So, what are some factors inherent to the Jewish perspective of the Garden of Eden story. These, of course, would be necessary in understanding the story from this perspective and also warn us to be careful of other renditions of this story. Let me just state two. One is the recognition that Adam and Even were two of the greatest geniuses who ever lived. The challenge they faced has to thus be recognized as a deeply intellectual one and not one that reflects simple foolishness, pettiness and/or immaturity. There is indication of Adam’s intelligence in that God asked him to name each of the animal species with discernment – a challenging intellectual exercise. As such, any portrayal of the story that misses the idea that we are talking about a thoughtful challenge that would require contemplation has problems from a Jewish perspective.
A second factor would be the Jewish value of growth. Of course, Adam and Eve were created imperfect for if the value of Creation is found in human growth, it has to start with the need for human growth. The whole story begins with God creating human beings to achieve and, as such, an allowance for failure in the human being -- if, at first, he/she does not succeed -- must have been part of the plan. Any idea that the human being has to be saved rather than given the opportunity to improve oneself and grow has problems from a Jewish perspective. And there are, of course, other factors that point to the necessity of understanding the distinction of a Jewish understanding of this story – and we often don’t know them and thus miss this important perspective. (One interested in seeing a Jewish rendering of this story , please see Rabbi Benjamin Hecht, Tree of Knowledge, Nishma Journal 7,8 & 9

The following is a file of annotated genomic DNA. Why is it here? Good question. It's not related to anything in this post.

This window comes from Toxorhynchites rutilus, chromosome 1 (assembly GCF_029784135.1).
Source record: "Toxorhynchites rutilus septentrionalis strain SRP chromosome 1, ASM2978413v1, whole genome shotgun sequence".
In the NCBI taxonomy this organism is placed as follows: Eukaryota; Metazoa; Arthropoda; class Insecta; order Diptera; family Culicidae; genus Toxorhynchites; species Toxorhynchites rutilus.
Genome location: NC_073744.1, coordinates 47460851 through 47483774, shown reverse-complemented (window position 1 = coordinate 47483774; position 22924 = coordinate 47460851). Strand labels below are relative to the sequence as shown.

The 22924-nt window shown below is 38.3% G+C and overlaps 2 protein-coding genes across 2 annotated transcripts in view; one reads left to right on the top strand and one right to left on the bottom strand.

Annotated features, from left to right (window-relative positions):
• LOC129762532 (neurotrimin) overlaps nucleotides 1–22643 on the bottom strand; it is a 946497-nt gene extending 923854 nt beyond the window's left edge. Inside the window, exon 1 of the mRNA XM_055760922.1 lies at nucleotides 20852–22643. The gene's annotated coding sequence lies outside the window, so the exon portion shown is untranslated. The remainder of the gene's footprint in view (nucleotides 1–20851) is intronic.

– see on line at http://www.nishma.org/articles/journal/tree3.htm
The overall point is really simple. Everyone quotes the Jewish Bible and because we hear a story from one source, we simply believe that that is the way everyone hears the story. What we don’t recognize is that a story is always presented from a certain perspective and this can yield a very specific understanding of a story which may not be shared by all. Given the predominance of the Christian perspective of the Jewish Bible stories within our society, it is important that we be aware of this. Just because you heard the story one way – after all, it’s in the movies and on t.v. – doesn’t mean you know the Jewish story.